Little Waldingfield History Society was delighted to welcome Charlie Haylock to the Parish Room last night to talk to us on “The History of Spoken English” and “The Suffolk Vernacular”. As we had expected, he enthralled our impressively large audience with his wit and intelligence, his charm and downright common sense, which together make for a marvellous combination. Hopefully the following extracts do justice to what was, judging from the spontaneous applause during the show, an absolutely superb presentation.
We learnt (or should that be larnd) that the Angles and Saxons arrived in Suffolk, mixing together to form the basis of our Anglo-Saxon language. Suffolk is therefore where the English began and is the oldest English dialect. East Anglia was also the most populated part of the country at this time, which is why the Suffolk vernacular has had such a significant impact on other cultures and accents across the globe, notably Australia, following the mass migrations of the 19th and early 20th centuries.
Interestingly Suffolk has just four villages with Celtic origins (Iken, settlement of the Iceni; Kenton; Monewden and Clare) and the same number with a Norman derivation; Boulge (“heather-covered waste land”), Bures (a row of houses), Capel St Andrew (a chapel dedicated to St Andrew), and Capel St Mary (chapel dedicated to St Mary). It seems that all other Suffolk villages are Anglo-Saxon, Frisian (*) or Viking settlements.
(*) A coastal region along the southeastern corner of the North Sea extending from NW Netherlands across NW Germany to the Danish border. Frisia and the traditional homeland of the Frisians, a Germanic people who speak Frisian, a language group closely related to the English language.
After this quick history of the English Language, both as “writ” and as spoken in Charlie's wonderful Suffolk drawl, he moved onto the derivation of place names and surnames, before demonstrating his incredible ability to mimic every regional accent in the country and loads more from around the world. Whilst doing this, Charlie simultaneously explained how the different accents were achieved; amazing stuff that held the audience spellbound, as were the many one-liners interspersed during the evening, such as “Where do you live Charlie ………… At home, where do you live?”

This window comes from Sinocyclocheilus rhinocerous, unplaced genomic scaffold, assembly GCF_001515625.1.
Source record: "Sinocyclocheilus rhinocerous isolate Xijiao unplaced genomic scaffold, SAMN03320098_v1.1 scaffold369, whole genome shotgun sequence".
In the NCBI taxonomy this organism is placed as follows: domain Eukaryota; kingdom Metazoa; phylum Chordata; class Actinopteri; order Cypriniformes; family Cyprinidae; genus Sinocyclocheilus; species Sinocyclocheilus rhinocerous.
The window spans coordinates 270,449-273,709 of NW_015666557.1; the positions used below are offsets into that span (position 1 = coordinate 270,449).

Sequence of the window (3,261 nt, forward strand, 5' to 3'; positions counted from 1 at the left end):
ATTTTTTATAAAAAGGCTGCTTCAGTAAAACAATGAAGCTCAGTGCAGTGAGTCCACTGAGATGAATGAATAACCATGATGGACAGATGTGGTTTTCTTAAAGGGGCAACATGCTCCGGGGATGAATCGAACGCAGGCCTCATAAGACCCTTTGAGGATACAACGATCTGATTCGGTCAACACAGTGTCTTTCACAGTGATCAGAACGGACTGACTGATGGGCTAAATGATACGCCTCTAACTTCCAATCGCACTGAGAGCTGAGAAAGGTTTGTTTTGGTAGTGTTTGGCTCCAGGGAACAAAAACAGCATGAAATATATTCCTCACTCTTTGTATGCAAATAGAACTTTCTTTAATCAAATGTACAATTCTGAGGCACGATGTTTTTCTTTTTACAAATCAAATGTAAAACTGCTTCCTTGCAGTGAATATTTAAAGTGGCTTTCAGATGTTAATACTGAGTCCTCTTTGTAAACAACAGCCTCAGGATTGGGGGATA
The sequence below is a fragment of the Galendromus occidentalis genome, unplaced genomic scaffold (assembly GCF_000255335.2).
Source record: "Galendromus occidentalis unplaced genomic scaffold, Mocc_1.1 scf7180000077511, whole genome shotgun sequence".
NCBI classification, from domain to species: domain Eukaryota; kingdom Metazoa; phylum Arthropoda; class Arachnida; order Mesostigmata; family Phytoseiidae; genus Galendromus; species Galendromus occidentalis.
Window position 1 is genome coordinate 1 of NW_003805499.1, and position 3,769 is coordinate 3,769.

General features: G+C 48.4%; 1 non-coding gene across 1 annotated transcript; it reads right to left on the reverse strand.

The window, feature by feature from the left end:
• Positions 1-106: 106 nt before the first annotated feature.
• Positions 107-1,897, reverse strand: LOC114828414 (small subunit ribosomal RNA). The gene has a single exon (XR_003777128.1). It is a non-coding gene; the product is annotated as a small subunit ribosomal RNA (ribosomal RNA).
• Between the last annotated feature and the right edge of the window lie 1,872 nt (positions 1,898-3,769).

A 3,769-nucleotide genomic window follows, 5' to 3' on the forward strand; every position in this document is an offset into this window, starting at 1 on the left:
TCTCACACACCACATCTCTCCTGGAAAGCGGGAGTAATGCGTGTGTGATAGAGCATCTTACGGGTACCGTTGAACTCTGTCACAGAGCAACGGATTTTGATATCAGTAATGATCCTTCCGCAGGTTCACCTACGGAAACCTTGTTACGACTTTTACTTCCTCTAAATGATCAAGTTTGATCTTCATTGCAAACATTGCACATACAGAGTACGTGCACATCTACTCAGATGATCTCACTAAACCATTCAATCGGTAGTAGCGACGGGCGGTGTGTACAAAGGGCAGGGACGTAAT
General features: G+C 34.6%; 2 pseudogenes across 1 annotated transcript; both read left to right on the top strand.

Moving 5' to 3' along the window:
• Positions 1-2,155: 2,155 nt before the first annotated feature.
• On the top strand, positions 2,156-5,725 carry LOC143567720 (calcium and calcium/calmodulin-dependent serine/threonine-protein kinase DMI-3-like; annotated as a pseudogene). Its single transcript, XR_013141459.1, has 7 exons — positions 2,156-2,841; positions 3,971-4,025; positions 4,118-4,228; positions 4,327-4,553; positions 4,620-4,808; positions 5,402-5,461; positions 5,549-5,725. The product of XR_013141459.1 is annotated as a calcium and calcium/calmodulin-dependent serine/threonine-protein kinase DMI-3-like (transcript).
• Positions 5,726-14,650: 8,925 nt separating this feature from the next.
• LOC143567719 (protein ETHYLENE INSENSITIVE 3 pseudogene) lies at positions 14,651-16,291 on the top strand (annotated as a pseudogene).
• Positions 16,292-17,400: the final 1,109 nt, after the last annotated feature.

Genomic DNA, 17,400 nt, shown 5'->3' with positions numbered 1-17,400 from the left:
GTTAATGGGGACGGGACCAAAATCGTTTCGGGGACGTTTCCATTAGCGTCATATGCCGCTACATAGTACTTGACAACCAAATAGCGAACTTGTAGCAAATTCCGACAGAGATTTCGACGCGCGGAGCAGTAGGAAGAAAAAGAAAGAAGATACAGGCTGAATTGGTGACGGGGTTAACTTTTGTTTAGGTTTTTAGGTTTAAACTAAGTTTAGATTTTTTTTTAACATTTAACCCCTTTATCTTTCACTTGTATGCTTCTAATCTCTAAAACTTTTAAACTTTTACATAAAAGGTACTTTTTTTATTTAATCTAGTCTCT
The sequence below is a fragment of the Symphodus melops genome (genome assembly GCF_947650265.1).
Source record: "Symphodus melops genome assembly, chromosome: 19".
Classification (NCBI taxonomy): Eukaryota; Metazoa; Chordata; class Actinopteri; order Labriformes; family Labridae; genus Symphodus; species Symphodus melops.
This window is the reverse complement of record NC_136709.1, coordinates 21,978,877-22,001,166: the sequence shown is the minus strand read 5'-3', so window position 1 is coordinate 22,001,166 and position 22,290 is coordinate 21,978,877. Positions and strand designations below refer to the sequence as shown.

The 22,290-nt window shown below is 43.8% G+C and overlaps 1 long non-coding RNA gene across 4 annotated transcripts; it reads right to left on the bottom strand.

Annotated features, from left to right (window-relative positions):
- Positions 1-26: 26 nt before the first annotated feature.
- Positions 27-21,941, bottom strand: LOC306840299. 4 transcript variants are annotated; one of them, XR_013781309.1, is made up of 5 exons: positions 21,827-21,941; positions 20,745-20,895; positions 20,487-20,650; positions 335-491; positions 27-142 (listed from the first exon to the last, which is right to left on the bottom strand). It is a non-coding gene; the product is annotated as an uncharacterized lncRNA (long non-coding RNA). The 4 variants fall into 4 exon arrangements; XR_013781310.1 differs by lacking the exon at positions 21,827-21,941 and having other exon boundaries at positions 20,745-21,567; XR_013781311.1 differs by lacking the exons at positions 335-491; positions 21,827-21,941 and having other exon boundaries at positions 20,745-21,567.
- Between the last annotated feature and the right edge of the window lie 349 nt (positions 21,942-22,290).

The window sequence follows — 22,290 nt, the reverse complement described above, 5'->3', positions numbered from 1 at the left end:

Charlie ended his talk with his perfect execution of a poem by an unknown author; if you had closed your eyes, you would swear absolutely that it was not a white man doing the reading, once again demonstrating his flawless rendition.
When I was born, I was black.
When I grow up, I'm black.
When I'm ill, I'm black.
When I go out in the sun, I'm black.
When I'm cold, I'm black.
When I die, I'm black.
But you -
When you're born, you're pink.
When you grow up, you're white.
When you're ill, you're green.
When you go out in the sun, you go red.
When you're cold, you go blue.
When you die, you're purple.
And you have the nerve to call me coloured?
Not surprisingly this had the audience in raptures and was met with great applause. Everyone had a thoroughly entertaining evening, learning hugely from a narrator who really knows his stuff and who can put it across in such an easy and absorbing manner. I suspect he may well have an additional audience for his regular spot on BBC Radio Suffolk with Lesley Dolphin, which is currently exploring the lost words of Suffolk; the programme is called Haylock's half hour (in 40 mins).
Finally LWHS must also thank Charlie for generously donating his royalties from book and CD sales on the evening to the Society because he wished to help such societies maintain local history for the future - we couldn't have put it better ourselves.
Our next talk, on Wednesday 13th November, is “The Tudor housing revolution” by John Walker, a former Chairman of Essex Historic Buildings Group who studied and lectured for 30 years on timber framed buildings in Essex & Suffolk. We look forward to welcoming guests new and old to the Parish Room for what is sure to be a fascinating evenings entertainment.
Andy Sheppard 17th October 2013